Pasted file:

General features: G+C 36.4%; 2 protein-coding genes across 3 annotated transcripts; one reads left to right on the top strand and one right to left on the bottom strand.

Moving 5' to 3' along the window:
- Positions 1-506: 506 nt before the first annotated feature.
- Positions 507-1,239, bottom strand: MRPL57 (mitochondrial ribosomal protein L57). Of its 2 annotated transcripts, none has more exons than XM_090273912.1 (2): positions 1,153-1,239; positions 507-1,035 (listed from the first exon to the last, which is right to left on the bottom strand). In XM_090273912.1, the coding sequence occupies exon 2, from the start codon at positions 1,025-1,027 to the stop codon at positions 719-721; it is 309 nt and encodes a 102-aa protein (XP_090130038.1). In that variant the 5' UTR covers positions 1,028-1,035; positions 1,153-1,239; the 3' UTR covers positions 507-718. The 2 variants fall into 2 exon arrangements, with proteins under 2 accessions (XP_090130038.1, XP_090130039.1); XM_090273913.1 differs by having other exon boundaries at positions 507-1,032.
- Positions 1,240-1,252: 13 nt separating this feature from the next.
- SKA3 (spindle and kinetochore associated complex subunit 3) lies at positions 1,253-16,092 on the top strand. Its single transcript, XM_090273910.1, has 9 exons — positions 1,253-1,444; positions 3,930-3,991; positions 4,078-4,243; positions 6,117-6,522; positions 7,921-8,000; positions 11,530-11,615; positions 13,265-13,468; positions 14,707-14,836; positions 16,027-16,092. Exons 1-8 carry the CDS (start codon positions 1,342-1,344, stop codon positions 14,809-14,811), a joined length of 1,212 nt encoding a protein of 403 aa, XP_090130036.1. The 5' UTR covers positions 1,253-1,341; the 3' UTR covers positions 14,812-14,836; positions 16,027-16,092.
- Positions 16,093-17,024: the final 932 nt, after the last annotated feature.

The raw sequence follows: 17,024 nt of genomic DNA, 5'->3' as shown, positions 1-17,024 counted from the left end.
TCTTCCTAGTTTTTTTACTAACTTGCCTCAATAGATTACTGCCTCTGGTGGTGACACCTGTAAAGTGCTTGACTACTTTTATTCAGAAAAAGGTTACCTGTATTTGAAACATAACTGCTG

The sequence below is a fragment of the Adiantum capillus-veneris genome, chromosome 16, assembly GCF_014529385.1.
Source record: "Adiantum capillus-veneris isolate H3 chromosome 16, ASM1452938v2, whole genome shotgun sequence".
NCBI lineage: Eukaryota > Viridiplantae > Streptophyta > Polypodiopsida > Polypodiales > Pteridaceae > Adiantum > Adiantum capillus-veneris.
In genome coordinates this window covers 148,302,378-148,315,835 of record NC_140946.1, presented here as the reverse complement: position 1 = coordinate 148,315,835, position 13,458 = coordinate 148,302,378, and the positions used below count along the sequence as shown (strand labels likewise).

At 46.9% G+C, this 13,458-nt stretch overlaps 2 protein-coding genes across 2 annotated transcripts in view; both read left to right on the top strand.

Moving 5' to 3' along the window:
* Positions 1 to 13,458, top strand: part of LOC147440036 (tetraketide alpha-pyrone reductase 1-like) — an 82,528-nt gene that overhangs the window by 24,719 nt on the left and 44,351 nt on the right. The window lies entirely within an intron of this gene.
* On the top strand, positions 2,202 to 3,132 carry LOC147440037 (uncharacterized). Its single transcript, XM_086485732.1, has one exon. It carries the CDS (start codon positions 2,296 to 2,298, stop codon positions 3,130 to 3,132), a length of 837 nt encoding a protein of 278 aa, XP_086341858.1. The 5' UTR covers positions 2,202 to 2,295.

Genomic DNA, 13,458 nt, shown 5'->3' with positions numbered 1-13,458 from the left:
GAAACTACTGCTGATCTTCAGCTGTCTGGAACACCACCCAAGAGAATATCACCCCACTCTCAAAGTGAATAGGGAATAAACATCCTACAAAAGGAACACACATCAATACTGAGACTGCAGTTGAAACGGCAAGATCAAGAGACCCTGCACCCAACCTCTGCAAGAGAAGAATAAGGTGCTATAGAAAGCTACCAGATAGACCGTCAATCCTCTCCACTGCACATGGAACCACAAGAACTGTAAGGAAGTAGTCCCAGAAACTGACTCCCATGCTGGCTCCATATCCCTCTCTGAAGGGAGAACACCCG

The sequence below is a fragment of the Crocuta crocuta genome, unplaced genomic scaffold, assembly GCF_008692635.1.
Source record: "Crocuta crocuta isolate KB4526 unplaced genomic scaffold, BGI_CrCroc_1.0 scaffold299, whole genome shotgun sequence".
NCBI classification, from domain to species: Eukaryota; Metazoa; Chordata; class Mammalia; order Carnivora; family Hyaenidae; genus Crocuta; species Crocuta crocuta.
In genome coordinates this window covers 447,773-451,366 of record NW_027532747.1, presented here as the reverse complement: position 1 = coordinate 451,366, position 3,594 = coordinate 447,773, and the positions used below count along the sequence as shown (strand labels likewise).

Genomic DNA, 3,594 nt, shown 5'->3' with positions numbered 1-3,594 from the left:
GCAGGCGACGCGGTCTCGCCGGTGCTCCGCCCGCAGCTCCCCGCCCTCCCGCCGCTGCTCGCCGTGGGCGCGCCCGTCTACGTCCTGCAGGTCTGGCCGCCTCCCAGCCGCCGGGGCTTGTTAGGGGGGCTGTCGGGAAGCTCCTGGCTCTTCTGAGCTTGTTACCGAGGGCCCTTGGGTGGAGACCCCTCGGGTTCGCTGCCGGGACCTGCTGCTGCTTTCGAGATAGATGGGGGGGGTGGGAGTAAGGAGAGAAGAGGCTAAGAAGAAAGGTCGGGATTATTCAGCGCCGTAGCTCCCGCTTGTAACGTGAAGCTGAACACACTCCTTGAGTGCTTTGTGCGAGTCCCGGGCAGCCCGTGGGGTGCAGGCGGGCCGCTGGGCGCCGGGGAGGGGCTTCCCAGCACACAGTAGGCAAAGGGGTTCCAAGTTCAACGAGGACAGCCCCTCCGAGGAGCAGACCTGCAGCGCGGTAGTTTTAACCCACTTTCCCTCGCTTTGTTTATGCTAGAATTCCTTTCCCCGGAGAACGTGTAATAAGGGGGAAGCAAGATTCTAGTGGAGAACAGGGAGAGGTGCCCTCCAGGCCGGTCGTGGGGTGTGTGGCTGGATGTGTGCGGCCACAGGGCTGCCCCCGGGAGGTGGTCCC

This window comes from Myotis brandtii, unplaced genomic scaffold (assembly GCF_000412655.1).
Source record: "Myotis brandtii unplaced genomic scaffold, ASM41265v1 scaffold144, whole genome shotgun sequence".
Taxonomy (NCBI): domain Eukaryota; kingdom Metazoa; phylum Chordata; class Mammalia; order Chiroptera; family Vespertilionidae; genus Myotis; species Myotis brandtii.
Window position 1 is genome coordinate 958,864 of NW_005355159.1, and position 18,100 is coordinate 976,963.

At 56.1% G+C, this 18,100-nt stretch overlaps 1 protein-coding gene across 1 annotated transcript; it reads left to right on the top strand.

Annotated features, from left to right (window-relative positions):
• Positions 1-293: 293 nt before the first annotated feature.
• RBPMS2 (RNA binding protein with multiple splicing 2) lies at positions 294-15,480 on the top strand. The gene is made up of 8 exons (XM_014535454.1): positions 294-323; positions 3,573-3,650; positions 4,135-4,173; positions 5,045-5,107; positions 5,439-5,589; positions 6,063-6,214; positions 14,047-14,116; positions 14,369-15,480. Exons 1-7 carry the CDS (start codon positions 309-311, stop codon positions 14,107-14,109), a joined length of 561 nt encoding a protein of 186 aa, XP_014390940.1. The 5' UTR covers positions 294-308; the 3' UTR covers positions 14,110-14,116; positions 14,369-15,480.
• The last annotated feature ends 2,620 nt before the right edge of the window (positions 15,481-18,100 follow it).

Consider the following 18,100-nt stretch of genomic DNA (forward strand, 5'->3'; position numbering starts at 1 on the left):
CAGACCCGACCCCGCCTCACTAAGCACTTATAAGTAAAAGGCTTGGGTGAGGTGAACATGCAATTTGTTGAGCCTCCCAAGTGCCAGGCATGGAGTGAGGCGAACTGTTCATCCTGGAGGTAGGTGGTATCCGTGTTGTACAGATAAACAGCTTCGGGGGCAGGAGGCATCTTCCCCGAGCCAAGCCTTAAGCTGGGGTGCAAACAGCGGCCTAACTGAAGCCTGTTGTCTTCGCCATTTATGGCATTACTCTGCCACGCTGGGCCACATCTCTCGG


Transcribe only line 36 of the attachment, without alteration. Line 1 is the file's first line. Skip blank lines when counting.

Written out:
CAGACCCGACCCCGCCTCACTAAGCACTTATAAGTAAAAGGCTTGGGTGAGGTGAACATGCAATTTGTTGAGCCTCCCAAGTGCCAGGCATGGAGTGAGGCGAACTGTTCATCCTGGAGGTAGGTGGTATCCGTGTTGTACAGATAAACAGCTTCGGGGGCAGGAGGCATCTTCCCCGAGCCAAGCCTTAAGCTGGGGTGCAAACAGCGGCCTAACTGAAGCCTGTTGTCTTCGCCATTTATGGCATTACTCTGCCACGCTGGGCCACATCTCTCGG